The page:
“I always tell students that go on the London Business Semester they’re getting double-dipped purple,” Rexeisen said. “What I mean by that is that they already belong to St. Thomas and belong to a community that has values and aspirations. … Within that community, there are subcommunities that can be powerful in your life. The London Business Semester, in my experience, has been one of those deep double-dippings.
“These students stay connected throughout their entire lives. For that, they are privileged and responsible for what they do with their lives,” he added. “We’re celebrating Alex as a community member – his successes and failures are our own.”
The Office of Academic Affairs and the Center for Faculty Development recently awarded two of their highest honors to three St. Thomas faculty members. Dr. Elizabeth Kindall received the University Scholars Grant; and Dr. Gloria Frost and Dr. Mark McInroy each received the Distinguished Early Career Grant.
The University Scholars Grant (USG) is awarded to tenured faculty with associate or full professor rank who have completed at least 10 years of full-time service at St. Thomas. The grant provides the recipients with time for scholarly work over a three-year period.
Kindall is an associate professor of art history in the College of Arts and Sciences. She has taught at St. Thomas since 2008. Her primary area of research is in Chinese art history, particularly 14th through 18th century Chinese landscape painting. She plans to use the USG for her project “Landscape Biography in Late-Imperial China.” The study advances the idea that certain landscape paintings were produced by Chinese artists as a form of “landscape biography.”
“My goal for this project, made possible by this grant, is to introduce a little-studied genre of Chinese art,” Kindall said. “Because this is an interdisciplinary study, my aim is to contribute to a variety of disciplines including art history, history, biography, religious studies, cultural studies, identity studies and landscape studies. This research will also directly affect my undergraduate and graduate students here at St. Thomas, because we inevitably end up discussing what I am working on in class and their insights are always a great help.”
The Distinguished Early Career Grant (DEC) recognizes and supports early-career faculty – those with at least four but no more than 10 years of service – who have a distinguished record of ongoing scholarship. The award provides time to faculty for advancing their scholarly agenda at a generative moment in their careers.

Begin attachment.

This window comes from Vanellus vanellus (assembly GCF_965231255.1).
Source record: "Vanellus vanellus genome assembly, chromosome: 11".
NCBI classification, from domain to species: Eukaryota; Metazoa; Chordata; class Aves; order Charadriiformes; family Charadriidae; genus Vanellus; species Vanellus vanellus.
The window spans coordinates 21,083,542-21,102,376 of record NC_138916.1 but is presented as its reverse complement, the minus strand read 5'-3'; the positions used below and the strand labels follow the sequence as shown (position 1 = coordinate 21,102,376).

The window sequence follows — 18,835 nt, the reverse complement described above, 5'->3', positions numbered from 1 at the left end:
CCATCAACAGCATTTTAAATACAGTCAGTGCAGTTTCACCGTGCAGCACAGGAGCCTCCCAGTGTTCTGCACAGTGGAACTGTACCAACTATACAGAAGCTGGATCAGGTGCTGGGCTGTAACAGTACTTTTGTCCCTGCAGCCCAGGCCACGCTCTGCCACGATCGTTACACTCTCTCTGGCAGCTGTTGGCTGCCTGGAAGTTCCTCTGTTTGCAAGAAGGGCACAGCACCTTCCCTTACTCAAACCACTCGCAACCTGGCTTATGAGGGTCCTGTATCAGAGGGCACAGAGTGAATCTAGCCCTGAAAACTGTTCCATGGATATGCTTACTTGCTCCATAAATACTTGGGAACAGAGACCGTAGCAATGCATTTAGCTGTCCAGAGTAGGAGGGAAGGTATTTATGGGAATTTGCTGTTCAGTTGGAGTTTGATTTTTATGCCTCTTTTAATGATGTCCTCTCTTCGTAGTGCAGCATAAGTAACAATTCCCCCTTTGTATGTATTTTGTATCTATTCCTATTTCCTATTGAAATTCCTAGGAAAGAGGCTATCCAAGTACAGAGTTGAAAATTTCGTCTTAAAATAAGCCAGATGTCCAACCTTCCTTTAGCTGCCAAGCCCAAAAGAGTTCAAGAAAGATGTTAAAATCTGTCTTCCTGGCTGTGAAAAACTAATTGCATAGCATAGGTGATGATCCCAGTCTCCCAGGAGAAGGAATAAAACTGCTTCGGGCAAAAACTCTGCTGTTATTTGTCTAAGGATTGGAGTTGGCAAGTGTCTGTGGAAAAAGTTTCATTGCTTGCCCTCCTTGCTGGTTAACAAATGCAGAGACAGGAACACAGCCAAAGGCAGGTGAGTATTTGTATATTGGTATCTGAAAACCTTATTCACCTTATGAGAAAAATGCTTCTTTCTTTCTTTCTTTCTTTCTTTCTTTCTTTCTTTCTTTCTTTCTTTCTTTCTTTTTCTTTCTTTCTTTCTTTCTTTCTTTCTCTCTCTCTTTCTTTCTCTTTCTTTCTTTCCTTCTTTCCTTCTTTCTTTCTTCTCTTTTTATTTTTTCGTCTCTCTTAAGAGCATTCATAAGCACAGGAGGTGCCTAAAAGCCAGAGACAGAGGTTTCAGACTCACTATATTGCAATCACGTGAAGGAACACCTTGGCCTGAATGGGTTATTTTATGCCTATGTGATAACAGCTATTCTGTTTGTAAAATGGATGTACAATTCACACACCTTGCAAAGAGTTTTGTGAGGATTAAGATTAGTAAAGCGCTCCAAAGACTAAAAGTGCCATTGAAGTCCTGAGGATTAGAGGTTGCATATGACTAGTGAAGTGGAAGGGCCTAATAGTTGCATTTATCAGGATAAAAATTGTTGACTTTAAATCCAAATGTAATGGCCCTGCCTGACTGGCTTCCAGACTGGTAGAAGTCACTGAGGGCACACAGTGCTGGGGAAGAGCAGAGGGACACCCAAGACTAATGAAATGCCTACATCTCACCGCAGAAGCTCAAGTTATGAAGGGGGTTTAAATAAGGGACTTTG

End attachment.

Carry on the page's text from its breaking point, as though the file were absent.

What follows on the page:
McInroy is an associate professor of theology in the College of Arts and Sciences. He has taught at St. Thomas since 2011. His primary area of research is modern Christian theology. He plans to use the DEC grant to write a book arguing that the concept of the “radiant invisible” functions as a central yet largely unnoticed theme in 20th century theology and philosophy.
“Receiving this grant presents me with an extraordinary opportunity, for which I am exceedingly grateful,” McInroy said. “There are few things more precious to faculty than time, and this grant will give me the time required to pursue a large-scale research project. I am deeply honored to have been selected by the Faculty Development Committee.”
Frost is an associate professor of philosophy in the College of Arts and Sciences. She has taught at St. Thomas since 2009. Her primary area of research is medieval philosophy. She plans to use the grant to write a book on Thomas Aquinas’ understanding of causal powers and causation.
“I am very excited to have increased time for my research,” Frost said. “It will allow me to complete my first book and to disseminate research I have been working on for several years. I am very grateful to St. Thomas for their support and I will do my best to make good use of this tremendous opportunity.”
According to Dr. Mary Reichardt, internal grants director in the Center for Faculty Development, the DEC and USG grants are highly competitive and awarded only to faculty who exhibit a clear record of outstanding scholarship combined with national and/or international reputation. The USG is awarded to established scholars and the DEC to rising stars.
“This year’s awardees impressed us as remarkable exemplars of the reason for these grants – the university’s recognition, reward and support for truly distinguished scholarship,” Reichardt said.
For more information on the University Scholars Grant and the Distinguished Early Career Grant, visit the Center for Faculty Development.